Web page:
Google Cloud Print: Never Print a Concert Ticket at Home Again?
It’s Internet Week in New York City and the launches, announcements, and press surrounding the heavy hitters on the web will be occurring ad nauseam this week. One of the first to get my attention is the news and unveiling of Google Cloud Print with Live Nation joining the press release as one of the first partners to deploy the API’s and technology that could leverage such a service. What is Google Cloud Print, you ask? It’s exactly what it sounds like.
In Google Chrome OS, all applications are web apps. Therefore, in designing the printing experience for Google Chrome OS, we want to make sure printing from web apps is as natural as printing from traditional native apps is today. Additionally, with the proliferation of web-connected mobile devices such as those running Google Chrome OS and other mobile operating systems, we don’t believe it is feasible to build and maintain complex print subsystems and print drivers for each platform. In fact, even the print subsystems and drivers on existing PC operating systems leave a lot of room for improvement.
Our goal is to build a printing experience that enables any app (web, desktop, or mobile) on any device to print to any printer anywhere in the world.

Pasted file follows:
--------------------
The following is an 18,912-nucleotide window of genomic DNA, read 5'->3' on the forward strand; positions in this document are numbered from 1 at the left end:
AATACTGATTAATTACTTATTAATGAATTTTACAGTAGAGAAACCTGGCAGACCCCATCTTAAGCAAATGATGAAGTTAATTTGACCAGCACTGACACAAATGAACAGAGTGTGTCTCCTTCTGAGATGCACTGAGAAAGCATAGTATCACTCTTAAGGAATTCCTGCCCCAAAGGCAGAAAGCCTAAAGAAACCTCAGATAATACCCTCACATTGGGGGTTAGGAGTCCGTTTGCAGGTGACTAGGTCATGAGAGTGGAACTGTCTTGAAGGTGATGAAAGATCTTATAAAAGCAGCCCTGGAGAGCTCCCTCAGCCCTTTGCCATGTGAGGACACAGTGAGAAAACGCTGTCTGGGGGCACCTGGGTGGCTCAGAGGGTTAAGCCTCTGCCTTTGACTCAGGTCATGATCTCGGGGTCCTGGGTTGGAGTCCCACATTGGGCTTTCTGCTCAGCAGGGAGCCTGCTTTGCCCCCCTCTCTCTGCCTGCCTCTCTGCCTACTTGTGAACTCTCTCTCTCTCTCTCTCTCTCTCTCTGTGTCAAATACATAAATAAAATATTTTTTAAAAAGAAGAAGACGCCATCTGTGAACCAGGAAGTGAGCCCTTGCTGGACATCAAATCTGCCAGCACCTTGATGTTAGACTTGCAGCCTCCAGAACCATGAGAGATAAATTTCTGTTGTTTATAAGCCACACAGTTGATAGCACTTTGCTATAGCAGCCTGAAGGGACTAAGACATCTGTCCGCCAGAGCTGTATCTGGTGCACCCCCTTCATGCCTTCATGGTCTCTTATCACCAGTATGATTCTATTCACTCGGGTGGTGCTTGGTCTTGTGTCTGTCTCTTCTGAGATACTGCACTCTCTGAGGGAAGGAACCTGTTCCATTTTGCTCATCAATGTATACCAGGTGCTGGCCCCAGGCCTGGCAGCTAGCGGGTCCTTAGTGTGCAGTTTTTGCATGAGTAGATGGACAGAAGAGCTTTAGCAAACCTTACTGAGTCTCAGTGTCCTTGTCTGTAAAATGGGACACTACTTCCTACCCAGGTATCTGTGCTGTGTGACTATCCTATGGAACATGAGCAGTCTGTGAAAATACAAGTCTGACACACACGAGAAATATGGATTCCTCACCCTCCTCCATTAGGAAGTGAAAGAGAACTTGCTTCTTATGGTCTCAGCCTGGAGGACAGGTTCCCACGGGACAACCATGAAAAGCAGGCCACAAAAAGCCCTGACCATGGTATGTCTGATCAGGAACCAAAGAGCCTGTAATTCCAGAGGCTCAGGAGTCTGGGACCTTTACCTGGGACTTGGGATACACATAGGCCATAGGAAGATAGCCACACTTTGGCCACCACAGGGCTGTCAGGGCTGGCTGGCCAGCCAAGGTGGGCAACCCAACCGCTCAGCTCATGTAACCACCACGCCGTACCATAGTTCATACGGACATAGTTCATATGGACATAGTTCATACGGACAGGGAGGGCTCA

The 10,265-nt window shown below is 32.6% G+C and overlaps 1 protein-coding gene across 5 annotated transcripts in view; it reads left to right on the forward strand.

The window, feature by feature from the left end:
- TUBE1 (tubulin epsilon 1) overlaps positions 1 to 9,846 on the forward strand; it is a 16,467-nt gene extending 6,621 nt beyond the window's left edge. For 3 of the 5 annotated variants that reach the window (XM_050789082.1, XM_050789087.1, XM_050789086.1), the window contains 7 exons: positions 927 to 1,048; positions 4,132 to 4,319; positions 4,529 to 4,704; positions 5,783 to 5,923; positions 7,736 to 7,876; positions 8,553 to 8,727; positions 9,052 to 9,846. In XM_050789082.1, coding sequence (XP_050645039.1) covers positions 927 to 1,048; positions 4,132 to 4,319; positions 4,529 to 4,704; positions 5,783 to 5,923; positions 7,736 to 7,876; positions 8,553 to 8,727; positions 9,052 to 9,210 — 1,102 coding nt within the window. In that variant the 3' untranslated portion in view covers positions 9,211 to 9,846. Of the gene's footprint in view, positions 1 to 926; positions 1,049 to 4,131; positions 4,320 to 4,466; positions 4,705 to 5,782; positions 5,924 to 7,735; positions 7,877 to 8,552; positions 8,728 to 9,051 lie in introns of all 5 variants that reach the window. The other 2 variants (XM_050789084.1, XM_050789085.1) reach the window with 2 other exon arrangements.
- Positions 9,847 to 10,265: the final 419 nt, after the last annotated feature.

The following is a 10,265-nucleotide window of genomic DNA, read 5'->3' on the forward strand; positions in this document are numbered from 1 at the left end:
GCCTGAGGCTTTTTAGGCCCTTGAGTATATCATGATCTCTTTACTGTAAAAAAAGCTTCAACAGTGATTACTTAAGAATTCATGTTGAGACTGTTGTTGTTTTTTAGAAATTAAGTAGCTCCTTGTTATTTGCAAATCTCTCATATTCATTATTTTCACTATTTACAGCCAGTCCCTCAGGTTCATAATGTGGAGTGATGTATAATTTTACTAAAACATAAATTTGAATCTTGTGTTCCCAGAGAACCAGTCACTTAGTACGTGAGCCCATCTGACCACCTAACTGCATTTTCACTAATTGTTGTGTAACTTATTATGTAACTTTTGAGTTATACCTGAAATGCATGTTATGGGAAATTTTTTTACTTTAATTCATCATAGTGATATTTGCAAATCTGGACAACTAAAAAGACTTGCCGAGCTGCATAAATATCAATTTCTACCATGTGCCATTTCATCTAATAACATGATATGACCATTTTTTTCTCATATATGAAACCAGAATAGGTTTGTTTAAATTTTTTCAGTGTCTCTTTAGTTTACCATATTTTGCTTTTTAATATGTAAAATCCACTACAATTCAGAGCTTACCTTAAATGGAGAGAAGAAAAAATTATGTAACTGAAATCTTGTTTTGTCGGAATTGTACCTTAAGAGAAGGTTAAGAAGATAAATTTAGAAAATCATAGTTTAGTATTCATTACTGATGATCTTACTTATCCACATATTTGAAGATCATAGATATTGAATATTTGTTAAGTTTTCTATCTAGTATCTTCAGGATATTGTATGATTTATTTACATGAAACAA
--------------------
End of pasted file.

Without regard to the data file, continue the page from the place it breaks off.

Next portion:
If you think that printing your tickets at home was an innovation in the industry, you could see this being an obvious step in the
move race to the cloud. Immediately we can see how a company like Live Nation can get a lot out of a service like this. What if concert tickets never needed to be printed again until you get to the venue? Only then can you sell it to the highest bidder out front, which could really kill some of the secondary ticketing market. Maybe this helps the FedEx Office locations of the world by making them yet another stop when you want to get something printed, leaving the desktop printer continually and increasingly obsolete.
Live Nation says that they plan on using it to let people print out tickets, and promotions from a mobile app.
We’ll watch to see how Live Nation gets this deployed and what level of markup this will mean for us in the general ticket-buying public. If they want to stay competitive and actually show that innovation is here to help customers, this should be a reduction of the cost of ticket charges and fees that we’re used to seeing now (should being the keyword in that sentence).
About the author
Justin Ward is the Editor at Live Music Blog and has been with the site from the very beginning. He currently lives in San Francisco and regularly tweets other stuff over @justinpward.
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